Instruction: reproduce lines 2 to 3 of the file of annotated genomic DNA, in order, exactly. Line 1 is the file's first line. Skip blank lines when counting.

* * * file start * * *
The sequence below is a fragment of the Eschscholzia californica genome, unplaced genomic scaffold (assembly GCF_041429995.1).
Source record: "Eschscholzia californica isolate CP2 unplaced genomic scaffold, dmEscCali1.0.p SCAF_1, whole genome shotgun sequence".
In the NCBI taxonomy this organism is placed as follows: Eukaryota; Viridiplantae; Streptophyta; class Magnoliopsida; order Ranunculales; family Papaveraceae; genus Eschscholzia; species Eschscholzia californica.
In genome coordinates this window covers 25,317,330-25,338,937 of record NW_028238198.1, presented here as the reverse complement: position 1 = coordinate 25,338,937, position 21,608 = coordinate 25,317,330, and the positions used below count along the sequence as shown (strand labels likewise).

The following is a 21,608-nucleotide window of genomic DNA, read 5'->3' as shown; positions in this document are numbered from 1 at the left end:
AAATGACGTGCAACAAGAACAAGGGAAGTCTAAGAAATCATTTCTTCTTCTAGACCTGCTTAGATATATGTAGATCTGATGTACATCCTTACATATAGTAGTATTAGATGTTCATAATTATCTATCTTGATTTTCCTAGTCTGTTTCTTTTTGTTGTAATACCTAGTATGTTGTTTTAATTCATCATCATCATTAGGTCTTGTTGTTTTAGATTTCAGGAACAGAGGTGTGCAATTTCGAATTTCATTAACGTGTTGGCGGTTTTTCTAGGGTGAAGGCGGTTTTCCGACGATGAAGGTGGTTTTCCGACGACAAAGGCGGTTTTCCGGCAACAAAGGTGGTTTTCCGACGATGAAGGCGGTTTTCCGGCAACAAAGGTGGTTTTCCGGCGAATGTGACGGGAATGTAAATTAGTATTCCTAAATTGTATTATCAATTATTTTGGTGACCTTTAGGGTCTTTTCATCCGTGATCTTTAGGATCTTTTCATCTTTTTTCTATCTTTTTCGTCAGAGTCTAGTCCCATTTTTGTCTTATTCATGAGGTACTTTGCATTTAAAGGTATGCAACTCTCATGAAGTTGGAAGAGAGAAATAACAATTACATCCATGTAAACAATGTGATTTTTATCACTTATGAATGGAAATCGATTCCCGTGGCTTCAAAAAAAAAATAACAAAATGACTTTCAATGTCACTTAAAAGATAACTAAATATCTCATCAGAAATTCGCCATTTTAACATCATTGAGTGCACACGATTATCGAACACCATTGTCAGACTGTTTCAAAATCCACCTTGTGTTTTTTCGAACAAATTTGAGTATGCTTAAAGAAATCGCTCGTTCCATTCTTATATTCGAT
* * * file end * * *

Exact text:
Source record: "Eschscholzia californica isolate CP2 unplaced genomic scaffold, dmEscCali1.0.p SCAF_1, whole genome shotgun sequence".
In the NCBI taxonomy this organism is placed as follows: Eukaryota; Viridiplantae; Streptophyta; class Magnoliopsida; order Ranunculales; family Papaveraceae; genus Eschscholzia; species Eschscholzia californica.